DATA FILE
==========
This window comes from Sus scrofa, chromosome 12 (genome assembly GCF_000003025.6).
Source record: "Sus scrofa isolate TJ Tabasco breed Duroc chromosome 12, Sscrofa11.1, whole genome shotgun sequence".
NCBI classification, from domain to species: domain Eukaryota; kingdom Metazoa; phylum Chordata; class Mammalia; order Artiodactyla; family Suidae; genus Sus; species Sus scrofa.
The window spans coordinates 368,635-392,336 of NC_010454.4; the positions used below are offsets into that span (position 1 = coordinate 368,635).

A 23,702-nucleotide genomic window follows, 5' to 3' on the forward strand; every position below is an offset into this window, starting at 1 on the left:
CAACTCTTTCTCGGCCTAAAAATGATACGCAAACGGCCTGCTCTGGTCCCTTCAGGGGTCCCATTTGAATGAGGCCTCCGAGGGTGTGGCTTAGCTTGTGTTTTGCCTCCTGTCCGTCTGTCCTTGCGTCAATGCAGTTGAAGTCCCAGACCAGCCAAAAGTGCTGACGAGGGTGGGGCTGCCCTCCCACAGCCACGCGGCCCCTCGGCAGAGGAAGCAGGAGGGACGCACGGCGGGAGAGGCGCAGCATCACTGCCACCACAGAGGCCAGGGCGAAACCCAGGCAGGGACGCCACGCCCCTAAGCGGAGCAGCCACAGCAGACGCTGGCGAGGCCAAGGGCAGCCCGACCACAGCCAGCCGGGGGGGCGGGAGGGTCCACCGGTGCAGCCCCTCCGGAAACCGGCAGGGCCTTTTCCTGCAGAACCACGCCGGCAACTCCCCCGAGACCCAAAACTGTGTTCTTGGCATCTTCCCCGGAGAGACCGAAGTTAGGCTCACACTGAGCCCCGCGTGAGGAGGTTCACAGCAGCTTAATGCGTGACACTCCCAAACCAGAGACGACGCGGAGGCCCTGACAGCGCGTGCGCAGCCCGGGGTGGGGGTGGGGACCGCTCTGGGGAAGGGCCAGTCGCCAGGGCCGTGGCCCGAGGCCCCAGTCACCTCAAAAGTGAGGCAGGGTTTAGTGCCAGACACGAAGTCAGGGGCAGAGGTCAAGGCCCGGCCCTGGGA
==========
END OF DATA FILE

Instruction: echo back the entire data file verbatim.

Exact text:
This window comes from Sus scrofa, chromosome 12 (genome assembly GCF_000003025.6).
Source record: "Sus scrofa isolate TJ Tabasco breed Duroc chromosome 12, Sscrofa11.1, whole genome shotgun sequence".
NCBI classification, from domain to species: domain Eukaryota; kingdom Metazoa; phylum Chordata; class Mammalia; order Artiodactyla; family Suidae; genus Sus; species Sus scrofa.
The window spans coordinates 368,635-392,336 of NC_010454.4; the positions used below are offsets into that span (position 1 = coordinate 368,635).

A 23,702-nucleotide genomic window follows, 5' to 3' on the forward strand; every position below is an offset into this window, starting at 1 on the left:
CAACTCTTTCTCGGCCTAAAAATGATACGCAAACGGCCTGCTCTGGTCCCTTCAGGGGTCCCATTTGAATGAGGCCTCCGAGGGTGTGGCTTAGCTTGTGTTTTGCCTCCTGTCCGTCTGTCCTTGCGTCAATGCAGTTGAAGTCCCAGACCAGCCAAAAGTGCTGACGAGGGTGGGGCTGCCCTCCCACAGCCACGCGGCCCCTCGGCAGAGGAAGCAGGAGGGACGCACGGCGGGAGAGGCGCAGCATCACTGCCACCACAGAGGCCAGGGCGAAACCCAGGCAGGGACGCCACGCCCCTAAGCGGAGCAGCCACAGCAGACGCTGGCGAGGCCAAGGGCAGCCCGACCACAGCCAGCCGGGGGGGCGGGAGGGTCCACCGGTGCAGCCCCTCCGGAAACCGGCAGGGCCTTTTCCTGCAGAACCACGCCGGCAACTCCCCCGAGACCCAAAACTGTGTTCTTGGCATCTTCCCCGGAGAGACCGAAGTTAGGCTCACACTGAGCCCCGCGTGAGGAGGTTCACAGCAGCTTAATGCGTGACACTCCCAAACCAGAGACGACGCGGAGGCCCTGACAGCGCGTGCGCAGCCCGGGGTGGGGGTGGGGACCGCTCTGGGGAAGGGCCAGTCGCCAGGGCCGTGGCCCGAGGCCCCAGTCACCTCAAAAGTGAGGCAGGGTTTAGTGCCAGACACGAAGTCAGGGGCAGAGGTCAAGGCCCGGCCCTGGGA